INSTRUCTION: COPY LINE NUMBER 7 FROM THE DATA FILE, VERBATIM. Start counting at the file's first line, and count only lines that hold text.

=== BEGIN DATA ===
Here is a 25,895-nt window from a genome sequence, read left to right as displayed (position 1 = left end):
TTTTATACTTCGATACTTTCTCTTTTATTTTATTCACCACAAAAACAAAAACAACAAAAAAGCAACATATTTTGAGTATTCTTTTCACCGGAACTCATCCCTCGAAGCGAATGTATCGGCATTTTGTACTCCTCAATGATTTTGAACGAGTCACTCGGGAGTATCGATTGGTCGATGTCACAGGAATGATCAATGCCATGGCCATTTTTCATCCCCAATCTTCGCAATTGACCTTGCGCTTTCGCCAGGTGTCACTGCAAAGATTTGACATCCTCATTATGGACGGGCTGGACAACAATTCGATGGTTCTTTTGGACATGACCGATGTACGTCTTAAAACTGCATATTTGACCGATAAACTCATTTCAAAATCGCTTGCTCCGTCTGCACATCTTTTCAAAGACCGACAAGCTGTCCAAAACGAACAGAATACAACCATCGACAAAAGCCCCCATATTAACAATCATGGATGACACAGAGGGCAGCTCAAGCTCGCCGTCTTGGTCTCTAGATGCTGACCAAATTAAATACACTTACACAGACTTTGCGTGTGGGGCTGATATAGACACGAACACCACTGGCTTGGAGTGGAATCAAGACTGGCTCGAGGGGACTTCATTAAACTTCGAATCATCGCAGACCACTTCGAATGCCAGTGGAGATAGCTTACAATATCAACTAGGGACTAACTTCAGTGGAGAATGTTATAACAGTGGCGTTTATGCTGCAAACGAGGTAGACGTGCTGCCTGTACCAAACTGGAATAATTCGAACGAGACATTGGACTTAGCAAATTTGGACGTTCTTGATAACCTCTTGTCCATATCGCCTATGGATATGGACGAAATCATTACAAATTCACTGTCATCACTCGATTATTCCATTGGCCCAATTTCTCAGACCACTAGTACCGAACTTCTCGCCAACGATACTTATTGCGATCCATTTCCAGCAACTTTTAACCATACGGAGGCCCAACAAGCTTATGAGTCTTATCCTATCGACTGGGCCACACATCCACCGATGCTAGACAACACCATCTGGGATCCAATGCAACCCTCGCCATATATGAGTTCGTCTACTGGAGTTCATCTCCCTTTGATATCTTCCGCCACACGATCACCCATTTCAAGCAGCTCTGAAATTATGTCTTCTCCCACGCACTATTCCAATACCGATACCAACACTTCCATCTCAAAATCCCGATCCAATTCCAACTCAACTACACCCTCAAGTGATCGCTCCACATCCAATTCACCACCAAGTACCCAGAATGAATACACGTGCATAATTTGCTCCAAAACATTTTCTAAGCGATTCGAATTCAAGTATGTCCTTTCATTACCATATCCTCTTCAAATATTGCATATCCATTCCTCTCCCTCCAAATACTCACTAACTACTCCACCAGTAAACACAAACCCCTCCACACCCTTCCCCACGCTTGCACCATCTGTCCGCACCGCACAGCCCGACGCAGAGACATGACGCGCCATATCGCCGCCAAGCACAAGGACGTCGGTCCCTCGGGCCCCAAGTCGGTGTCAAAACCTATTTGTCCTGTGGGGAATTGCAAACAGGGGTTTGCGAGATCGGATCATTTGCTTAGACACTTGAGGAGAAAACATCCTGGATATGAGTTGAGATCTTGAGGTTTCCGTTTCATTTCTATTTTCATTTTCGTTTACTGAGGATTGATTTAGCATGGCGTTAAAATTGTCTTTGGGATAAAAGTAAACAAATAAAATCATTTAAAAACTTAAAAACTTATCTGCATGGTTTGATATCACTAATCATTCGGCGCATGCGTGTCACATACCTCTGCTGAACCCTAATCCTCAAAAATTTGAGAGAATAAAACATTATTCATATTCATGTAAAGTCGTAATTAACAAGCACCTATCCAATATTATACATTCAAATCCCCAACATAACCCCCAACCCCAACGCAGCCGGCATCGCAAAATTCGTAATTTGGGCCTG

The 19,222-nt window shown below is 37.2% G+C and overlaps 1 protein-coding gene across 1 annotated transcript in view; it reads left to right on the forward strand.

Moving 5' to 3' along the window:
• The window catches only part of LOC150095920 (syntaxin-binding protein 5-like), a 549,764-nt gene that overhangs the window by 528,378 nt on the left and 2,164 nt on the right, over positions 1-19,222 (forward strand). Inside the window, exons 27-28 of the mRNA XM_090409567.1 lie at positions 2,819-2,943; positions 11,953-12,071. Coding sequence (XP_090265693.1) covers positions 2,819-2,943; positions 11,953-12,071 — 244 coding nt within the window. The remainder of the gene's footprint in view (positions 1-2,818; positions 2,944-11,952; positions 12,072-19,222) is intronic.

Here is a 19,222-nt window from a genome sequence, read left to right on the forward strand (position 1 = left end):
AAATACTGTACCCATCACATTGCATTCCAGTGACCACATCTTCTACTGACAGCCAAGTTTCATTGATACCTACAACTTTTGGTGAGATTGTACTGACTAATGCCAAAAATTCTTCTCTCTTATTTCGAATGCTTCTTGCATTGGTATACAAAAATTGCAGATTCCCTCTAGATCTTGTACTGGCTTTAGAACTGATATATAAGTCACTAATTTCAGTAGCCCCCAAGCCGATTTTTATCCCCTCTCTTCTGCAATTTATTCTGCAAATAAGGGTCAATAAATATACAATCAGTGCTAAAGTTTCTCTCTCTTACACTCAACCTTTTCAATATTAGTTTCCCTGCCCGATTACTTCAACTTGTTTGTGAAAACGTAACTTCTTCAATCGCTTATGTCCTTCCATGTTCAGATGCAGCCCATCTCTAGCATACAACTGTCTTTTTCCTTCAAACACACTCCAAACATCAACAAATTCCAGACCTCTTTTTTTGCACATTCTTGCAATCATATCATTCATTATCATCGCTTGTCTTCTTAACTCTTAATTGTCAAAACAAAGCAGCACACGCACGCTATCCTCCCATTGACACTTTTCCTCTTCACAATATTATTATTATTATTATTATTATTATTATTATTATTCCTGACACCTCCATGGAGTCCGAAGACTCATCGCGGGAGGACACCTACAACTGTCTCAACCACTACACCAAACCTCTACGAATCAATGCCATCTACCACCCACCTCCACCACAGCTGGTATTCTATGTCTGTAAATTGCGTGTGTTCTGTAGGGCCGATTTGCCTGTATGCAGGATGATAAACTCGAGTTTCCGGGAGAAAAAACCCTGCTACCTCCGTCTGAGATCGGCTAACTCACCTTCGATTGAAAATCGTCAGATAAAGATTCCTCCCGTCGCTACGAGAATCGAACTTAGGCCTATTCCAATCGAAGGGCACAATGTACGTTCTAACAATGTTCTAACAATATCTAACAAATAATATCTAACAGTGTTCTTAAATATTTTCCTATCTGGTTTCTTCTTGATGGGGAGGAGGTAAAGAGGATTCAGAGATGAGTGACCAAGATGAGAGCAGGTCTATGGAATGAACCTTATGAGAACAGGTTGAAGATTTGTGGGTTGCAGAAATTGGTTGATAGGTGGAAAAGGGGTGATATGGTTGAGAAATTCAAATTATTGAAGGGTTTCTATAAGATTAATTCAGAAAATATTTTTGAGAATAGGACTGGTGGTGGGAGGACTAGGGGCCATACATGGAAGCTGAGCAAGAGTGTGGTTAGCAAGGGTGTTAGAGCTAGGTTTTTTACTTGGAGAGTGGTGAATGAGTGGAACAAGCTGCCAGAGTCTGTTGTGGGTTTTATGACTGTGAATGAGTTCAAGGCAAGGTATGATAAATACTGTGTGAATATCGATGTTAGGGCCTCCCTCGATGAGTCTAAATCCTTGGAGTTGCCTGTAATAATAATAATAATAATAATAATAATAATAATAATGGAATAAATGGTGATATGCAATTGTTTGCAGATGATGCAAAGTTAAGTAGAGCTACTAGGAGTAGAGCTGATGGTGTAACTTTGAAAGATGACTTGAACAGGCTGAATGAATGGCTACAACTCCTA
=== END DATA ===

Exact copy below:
AAATACTGTACCCATCACATTGCATTCCAGTGACCACATCTTCTACTGACAGCCAAGTTTCATTGATACCTACAACTTTTGGTGAGATTGTACTGACTAATGCCAAAAATTCTTCTCTCTTATTTCGAATGCTTCTTGCATTGGTATACAAAAATTGCAGATTCCCTCTAGATCTTGTACTGGCTTTAGAACTGATATATAAGTCACTAATTTCAGTAGCCCCCAAGCCGATTTTTATCCCCTCTCTTCTGCAATTTATTCTGCAAATAAGGGTCAATAAATATACAATCAGTGCTAAAGTTTCTCTCTCTTACACTCAACCTTTTCAATATTAGTTTCCCTGCCCGATTACTTCAACTTGTTTGTGAAAACGTAACTTCTTCAATCGCTTATGTCCTTCCATGTTCAGATGCAGCCCATCTCTAGCATACAACTGTCTTTTTCCTTCAAACACACTCCAAACATCAACAAATTCCAGACCTCTTTTTTTGCACATTCTTGCAATCATATCATTCATTATCATCGCTTGTCTTCTTAACTCTTAATTGTCAAAACAAAGCAGCACACGCACGCTATCCTCCCATTGACACTTTTCCTCTTCACAATATTATTATTATTATTATTATTATTATTATTATTATTCCTGACACCTCCATGGAGTCCGAAGACTCATCGCGGGAGGACACCTACAACTGTCTCAACCACTACACCAAACCTCTACGAATCAATGCCATCTACCACCCACCTCCACCACAGCTGGTATTCTATGTCTGTAAATTGCGTGTGTTCTGTAGGGCCGATTTGCCTGTATGCAGGATGATAAACTCGAGTTTCCGGGAGAAAAAACCCTGCTACCTCCGTCTGAGATCGGCTAACTCACCTTCGATTGAAAATCGTCAGATAAAGATTCCTCCCGTCGCTACGAGAATCGAACTTAGGCCTATTCCAATCGAAGGGCACAATGTACGTTCTAACAATGTTCTAACAATATCTAACAAATAATATCTAACAGTGTTCTTAAATATTTTCCTATCTGGTTTCTTCTTGATGGGGAGGAGGTAAAGAGGATTCAGAGATGAGTGACCAAGATGAGAGCAGGTCTATGGAATGAACCTTATGAGAACAGGTTGAAGATTTGTGGGTTGCAGAAATTGGTTGATAGGTGGAAAAGGGGTGATATGGTTGAGAAATTCAAATTATTGAAGGGTTTCTATAAGATTAATTCAGAAAATATTTTTGAGAATAGGACTGGTGGTGGGAGGACTAGGGGCCATACATGGAAGCTGAGCAAGAGTGTGGTTAGCAAGGGTGTTAGAGCTAGGTTTTTTACTTGGAGAGTGGTGAATGAGTGGAACAAGCTGCCAGAGTCTGTTGTGGGTTTTATGACTGTGAATGAGTTCAAGGCAAGGTATGATAAATACTGTGTGAATATCGATGTTAGGGCCTCCCTCGATGAGTCTAAATCCTTGGAGTTGCCTGTAATAATAATAATAATAATAATAATAATAATAATAATGGAATAAATGGTGATATGCAATTGTTTGCAGATGATGCAAAGTTAAGTAGAGCTACTAGGAGTAGAGCTGATGGTGTAACTTTGAAAGATGACTTGAACAGGCTGAATGAATGGCTACAACTCCTA